Author: James Hitchcock from Tunbridge Wells, England

The Doctor and his companion Sarah arrive on the planet Zeta Minor, the "last planet of the known universe", in response to a distress call. They discover that the call has been made by a geological expedition from the planet Morestra and that all but one of the geologists have been killed by some unknown person or creature. Matters are complicated when a Morestran military mission also arrives to investigate and they immediately suspect the Doctor and Sarah of responsibility for the killings. It turns out, however, that the planet lies "on the boundary between our universe and the universe of antimatter", and the true culprit is a creature from the antimatter universe, annoyed by Sorenson's removal by of some antimatter samples. (That may sound scientifically dubious, but there is a reason why the genre is called "science fiction"; the "science" is often fictitious).

"Doctor Who" is not normally thought of in serious literary terms, but this serial has some impressive literary antecedents. The scriptwriters admitted to having been influenced by Robert Louis Stevenson's "The Strange Case of Dr Jekyll and Mr Hyde" and the film "Forbidden Planet", which was itself influenced by Shakespeare's "The Tempest". (At one point the Doctor says that he once met William Shakespeare himself- a pity that their meeting was not incorporated into any of his adventures). The antimatter creature can therefore be thought of as the equivalent of Caliban and Sorenson, who after becoming infected by antimatter is himself transformed into a monster, is a Jekyll-and-Hyde figure. Like Jekyll, he is an idealistic scientist whose idealism leads him to ignore the possible dangers inherent in his work.

The characterisation runs deeper than in many "Doctor Who" serials. Besides Frederick Jaeger's Sorenson there are also Prentis Hancock's Salamar, the arrogant, fire-eating Morestran commander, and Ewen Solon's Vishinsky, Salamar's wiser, more level-headed second-in-command. It seemed strange that Salamar had been given command of the ship ahead of Vishinsky, clearly much older and more experienced, but we never learn much about the structure of Morestran society. It is quite possible that on their planet (as in some Earthly societies) promotions are made on the basis of social status rather than age, experience or ability.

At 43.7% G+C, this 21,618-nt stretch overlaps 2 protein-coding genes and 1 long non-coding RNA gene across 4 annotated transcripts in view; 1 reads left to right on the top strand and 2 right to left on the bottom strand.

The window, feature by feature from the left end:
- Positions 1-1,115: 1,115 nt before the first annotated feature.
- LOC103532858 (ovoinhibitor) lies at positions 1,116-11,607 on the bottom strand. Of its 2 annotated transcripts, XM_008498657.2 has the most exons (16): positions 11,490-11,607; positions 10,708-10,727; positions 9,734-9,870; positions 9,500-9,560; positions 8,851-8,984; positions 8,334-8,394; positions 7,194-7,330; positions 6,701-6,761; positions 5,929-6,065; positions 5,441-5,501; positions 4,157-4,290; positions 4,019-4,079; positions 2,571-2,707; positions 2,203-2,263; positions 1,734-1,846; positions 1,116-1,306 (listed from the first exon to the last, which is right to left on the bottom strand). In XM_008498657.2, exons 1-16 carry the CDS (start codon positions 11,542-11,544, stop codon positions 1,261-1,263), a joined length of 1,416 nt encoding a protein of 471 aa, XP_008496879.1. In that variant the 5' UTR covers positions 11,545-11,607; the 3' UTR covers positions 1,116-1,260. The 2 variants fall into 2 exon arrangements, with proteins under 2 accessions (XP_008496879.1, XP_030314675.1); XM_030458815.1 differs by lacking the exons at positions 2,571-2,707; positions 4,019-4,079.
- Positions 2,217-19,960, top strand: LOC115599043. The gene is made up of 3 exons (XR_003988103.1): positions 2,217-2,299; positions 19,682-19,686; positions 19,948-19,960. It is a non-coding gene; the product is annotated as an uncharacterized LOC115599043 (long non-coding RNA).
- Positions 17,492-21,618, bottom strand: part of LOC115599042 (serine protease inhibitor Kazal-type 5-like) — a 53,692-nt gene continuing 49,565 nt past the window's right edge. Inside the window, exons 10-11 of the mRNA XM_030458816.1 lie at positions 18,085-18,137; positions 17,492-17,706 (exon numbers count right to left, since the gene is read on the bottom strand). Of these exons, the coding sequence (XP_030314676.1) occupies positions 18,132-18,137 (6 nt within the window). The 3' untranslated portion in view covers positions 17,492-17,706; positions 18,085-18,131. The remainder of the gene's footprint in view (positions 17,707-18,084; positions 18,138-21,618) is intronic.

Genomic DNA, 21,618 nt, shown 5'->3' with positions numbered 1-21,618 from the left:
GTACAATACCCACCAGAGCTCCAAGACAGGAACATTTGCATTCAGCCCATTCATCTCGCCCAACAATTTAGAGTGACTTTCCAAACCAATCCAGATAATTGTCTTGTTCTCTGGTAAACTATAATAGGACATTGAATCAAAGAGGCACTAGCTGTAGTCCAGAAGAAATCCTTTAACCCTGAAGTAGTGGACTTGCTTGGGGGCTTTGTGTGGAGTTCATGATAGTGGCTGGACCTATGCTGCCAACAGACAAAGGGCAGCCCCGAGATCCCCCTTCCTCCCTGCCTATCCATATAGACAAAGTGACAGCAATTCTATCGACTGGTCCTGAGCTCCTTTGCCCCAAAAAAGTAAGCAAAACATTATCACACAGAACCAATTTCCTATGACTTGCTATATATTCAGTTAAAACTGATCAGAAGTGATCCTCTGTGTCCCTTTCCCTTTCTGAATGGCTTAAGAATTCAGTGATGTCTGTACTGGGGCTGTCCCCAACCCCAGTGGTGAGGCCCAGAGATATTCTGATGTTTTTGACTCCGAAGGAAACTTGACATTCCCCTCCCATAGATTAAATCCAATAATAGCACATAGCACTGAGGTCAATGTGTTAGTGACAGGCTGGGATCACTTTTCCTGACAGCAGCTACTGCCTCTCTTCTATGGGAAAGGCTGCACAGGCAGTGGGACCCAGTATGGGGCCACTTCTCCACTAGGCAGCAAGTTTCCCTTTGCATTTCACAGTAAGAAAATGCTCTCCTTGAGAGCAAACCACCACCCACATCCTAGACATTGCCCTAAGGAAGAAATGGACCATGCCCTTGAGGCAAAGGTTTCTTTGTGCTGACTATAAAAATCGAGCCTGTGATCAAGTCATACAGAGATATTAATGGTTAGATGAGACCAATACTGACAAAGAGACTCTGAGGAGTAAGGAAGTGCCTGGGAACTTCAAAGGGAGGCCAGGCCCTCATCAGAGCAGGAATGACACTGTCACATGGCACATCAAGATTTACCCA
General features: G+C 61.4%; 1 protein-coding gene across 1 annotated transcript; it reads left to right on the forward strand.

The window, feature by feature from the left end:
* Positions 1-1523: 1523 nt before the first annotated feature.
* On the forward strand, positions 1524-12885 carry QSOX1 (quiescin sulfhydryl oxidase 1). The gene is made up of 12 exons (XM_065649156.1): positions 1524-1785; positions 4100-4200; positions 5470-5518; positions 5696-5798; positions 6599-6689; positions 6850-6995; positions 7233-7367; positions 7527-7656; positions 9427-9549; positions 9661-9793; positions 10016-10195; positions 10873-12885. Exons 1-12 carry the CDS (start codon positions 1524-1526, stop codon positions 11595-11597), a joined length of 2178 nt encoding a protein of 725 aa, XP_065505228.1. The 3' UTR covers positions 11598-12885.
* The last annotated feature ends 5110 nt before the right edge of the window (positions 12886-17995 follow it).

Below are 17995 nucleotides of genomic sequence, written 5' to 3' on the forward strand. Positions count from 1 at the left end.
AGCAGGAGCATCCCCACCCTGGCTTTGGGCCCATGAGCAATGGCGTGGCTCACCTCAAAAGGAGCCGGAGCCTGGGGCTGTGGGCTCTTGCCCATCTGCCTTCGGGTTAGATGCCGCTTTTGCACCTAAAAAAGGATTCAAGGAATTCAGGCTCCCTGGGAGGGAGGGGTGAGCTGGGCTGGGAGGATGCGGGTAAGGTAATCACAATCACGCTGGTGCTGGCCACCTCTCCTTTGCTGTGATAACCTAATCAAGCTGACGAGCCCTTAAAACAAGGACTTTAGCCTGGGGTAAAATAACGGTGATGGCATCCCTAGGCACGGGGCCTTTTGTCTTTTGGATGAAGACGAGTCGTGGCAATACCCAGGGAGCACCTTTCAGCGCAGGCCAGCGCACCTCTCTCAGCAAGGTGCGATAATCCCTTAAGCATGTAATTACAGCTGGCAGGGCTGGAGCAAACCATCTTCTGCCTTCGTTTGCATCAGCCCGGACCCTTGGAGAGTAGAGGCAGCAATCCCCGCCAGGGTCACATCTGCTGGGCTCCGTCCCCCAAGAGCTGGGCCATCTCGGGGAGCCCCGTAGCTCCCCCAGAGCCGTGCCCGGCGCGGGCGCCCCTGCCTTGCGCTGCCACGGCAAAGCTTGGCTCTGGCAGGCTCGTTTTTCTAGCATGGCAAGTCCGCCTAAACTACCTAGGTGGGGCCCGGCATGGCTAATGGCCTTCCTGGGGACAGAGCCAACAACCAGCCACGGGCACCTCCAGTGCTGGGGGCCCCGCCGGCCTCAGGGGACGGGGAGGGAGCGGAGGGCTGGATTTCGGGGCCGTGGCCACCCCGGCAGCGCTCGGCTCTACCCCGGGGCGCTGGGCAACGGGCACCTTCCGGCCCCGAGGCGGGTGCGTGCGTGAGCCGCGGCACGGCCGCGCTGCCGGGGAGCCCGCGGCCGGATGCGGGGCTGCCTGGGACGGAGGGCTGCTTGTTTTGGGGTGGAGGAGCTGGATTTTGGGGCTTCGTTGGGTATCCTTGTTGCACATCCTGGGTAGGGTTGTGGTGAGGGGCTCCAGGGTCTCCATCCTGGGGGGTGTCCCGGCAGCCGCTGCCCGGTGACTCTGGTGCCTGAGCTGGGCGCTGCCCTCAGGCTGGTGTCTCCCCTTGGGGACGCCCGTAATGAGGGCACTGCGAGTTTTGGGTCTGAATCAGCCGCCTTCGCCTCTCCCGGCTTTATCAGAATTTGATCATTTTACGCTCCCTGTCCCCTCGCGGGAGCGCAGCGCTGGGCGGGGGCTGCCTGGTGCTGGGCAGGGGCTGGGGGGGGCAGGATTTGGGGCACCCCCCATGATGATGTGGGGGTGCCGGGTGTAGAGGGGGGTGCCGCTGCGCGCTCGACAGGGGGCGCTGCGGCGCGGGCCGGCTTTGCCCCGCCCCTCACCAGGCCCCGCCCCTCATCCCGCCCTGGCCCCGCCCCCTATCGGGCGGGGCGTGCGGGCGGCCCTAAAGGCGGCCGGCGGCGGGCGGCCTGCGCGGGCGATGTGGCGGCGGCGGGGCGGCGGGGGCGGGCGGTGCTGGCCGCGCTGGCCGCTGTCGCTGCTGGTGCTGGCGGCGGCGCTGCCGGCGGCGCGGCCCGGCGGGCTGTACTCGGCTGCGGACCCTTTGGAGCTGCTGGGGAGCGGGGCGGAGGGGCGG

Together with Jon Pertwee's Third Doctor, Tom Baker's Fourth Doctor was the incarnation with whom I was most familiar during my childhood. Both played the character as an eccentric English gentleman, but Pertwee (perhaps taking his cue from Peter Cushing's "unofficial" Doctor of the two spin-off feature films from the mid-sixties) stresses his gentlemanliness, whereas Baker places greater stress on his eccentricity, possibly influenced by Patrick Troughton's Second Doctor. The Fourth Doctor is characterised by a quirky, offbeat, often irreverent sense of humour and an eccentric dress sense, particularly those famous scarves, but is also capable of great seriousness, as in his discussions with Sorenson.

Most alien planets visited by the Doctor, particularly during the sixties and seventies, bore a curious resemblance to a quarry, probably because that is where the serials were often filmed. With "Planet of Evil", however, the set designers appear to have used a bit more imagination. Zeta Minor looks genuinely exotic, a world of jungles full of curious plants. The antimatter monster is similarly imaginative. He (or she, or it) is no mechanical marvel like the Daleks or a flesh-and- blood creature like the Ice Warriors but a shapeless being, sometimes invisible and otherwise seen only as a series of red outlines. It is touches like these, combined with the depth of characterisation, which make "Planet of Evil" one of the more original, thought-provoking adventures in the series.